SOS IP! Richard Blais (2018-20, Olomouc – Groningen)

Interview conducted by Johanna Pieper

Richard Blais (2018-2020) spent his first semester in Olomouc and continued his Euroculture studies in Groningen. He applied for the master because he wanted to have the opportunity to travel throughout Europe while learning more about European sciences. Therefore, Euroculture seemed to be the perfect fit for this ambition. During the third semester, Richard went abroad to Edmonton (Canada) to do an internship at the Alliance française. He graduated from Euroculture in August 2020 and is currently working as an intern in Brussels at the European Association for the Storage of Energy. 

Euroculturer Magazine: What were your expectations when you applied for the Euroculture MA and did it match the reality?
Richard Blais: I was expecting more rigid classes based on my own personal experience in the French university system! I was very pleasantly surprised by the “serious-yet-laidback” atmosphere of this degree which corresponds well to the students—autonomous young travelling adults.

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The EU as a Democratic Role Model for the U.S.? A European solution to voter inequality in the US

This essay is moreover a response to political scientist Robert A. Dahl’s famous work How Democratic Is the American Constitution?, in which he points to several democratic issues in the American constitutional system.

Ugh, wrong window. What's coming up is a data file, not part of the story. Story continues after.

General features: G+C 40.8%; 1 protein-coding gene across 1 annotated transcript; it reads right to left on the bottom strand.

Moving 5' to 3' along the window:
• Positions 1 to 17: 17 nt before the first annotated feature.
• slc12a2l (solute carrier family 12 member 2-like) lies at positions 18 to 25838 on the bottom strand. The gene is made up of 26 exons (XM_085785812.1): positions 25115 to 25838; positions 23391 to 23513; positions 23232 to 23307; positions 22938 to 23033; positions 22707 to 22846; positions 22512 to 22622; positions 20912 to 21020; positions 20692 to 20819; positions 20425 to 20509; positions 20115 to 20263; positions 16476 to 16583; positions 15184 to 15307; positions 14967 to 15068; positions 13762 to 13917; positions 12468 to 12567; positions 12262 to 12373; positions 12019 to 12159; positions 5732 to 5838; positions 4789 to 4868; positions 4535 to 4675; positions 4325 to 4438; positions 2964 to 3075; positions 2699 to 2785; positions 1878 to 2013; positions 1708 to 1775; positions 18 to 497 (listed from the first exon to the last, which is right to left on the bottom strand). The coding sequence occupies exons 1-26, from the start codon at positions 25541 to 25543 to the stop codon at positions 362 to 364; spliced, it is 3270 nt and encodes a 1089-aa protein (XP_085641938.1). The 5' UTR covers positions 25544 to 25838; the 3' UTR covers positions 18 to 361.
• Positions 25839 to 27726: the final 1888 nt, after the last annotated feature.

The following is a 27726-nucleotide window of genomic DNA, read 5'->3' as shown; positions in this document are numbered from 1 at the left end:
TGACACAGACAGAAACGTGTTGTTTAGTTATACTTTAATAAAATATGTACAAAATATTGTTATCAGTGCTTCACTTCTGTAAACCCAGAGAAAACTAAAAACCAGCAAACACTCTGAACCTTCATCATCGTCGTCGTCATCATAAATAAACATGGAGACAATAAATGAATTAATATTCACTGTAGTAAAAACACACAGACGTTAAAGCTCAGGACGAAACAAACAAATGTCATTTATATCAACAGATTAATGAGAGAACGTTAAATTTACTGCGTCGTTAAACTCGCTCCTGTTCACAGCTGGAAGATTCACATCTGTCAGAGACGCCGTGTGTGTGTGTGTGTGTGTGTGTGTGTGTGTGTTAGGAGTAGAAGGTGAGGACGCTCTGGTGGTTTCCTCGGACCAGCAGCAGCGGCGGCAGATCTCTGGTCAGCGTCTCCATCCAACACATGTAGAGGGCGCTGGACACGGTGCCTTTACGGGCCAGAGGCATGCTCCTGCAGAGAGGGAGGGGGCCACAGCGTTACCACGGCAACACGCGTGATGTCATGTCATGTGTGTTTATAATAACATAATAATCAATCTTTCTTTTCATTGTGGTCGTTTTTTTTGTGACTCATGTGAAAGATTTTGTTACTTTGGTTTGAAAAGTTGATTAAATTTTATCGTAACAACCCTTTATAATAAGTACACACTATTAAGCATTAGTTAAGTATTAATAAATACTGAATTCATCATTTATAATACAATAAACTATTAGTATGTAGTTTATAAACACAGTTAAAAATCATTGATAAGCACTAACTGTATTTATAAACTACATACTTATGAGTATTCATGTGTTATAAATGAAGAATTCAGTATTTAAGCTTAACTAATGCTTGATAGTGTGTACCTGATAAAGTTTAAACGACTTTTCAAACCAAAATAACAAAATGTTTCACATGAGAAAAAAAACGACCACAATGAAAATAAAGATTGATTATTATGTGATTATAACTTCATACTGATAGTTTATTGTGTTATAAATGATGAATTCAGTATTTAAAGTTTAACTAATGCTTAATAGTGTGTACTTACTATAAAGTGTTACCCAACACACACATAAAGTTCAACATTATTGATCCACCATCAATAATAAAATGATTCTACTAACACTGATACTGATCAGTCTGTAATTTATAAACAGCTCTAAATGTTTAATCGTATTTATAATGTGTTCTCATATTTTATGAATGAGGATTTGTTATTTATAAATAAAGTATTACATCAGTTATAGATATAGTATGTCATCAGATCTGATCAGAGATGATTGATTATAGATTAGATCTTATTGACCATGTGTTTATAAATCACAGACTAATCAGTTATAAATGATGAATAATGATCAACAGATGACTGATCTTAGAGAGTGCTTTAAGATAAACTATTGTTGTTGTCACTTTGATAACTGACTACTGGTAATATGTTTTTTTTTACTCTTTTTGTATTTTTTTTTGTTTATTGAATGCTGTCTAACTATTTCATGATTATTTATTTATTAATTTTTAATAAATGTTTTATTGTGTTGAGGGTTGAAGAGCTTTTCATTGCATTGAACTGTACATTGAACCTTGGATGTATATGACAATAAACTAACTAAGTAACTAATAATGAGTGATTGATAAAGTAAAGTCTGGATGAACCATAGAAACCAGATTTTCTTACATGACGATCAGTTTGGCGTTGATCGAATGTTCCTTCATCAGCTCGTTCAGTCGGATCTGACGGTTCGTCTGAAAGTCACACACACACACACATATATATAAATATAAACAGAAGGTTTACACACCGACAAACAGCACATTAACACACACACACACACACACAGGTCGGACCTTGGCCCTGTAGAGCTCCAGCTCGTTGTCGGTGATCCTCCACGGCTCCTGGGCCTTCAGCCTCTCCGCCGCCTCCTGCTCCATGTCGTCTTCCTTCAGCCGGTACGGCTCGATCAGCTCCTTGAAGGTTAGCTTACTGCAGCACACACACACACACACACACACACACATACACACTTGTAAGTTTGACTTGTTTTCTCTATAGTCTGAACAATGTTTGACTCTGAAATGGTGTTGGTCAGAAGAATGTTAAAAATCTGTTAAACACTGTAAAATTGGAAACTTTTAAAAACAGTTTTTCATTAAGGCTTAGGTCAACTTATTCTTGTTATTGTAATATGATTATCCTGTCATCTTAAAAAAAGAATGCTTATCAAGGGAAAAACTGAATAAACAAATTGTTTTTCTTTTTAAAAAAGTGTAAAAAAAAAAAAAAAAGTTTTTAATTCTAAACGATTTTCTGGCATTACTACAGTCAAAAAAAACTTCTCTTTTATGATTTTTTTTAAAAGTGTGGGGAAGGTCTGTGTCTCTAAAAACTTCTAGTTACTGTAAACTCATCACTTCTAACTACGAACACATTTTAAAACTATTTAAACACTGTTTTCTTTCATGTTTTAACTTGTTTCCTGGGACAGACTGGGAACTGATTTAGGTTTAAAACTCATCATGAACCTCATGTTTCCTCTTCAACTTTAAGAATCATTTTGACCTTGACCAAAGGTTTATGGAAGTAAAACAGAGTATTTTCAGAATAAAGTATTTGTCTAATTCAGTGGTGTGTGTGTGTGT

us-constitution
The Constitution of the United States of America is almost a holy document in the US

Sabine Volk

How democratic is the American constitution? asks political scientist Robert A. Dahl in his famous essay. His argument does not leave much of a doubt to the answer: the American constitution is by far not the democratic model constitution that many Americans think it to be. Claiming a more critical stance towards the more than 200 years old script, Dahl discusses several questionable aspects of the American founding document. Amongst those aspects, for example, is the unique electoral system whose outcome does not always represent the will of the citizens, as in the 2000 national elections. Another fairly undemocratic feature is the unequal representation of citizens in America’s second legislative chamber, the U.S. Senate, in which the federal states are represented. Dahl defines unequal representation as a condition in which the number of members of the second chamber coming from a federal unit such as a state or province is not proportional to its population, to the number of adult citizens, or to the number of eligible voters.

“The inequality in representation,” he then finds, “is a profound violation of the democratic idea of political equality among all citizens,” since it goes against the basic democratic principle of “one person, one vote.” One cannot but wonder why unequal representation exists and on which grounds it can be justified in a democracy.  Continue reading “The EU as a Democratic Role Model for the U.S.? A European solution to voter inequality in the US”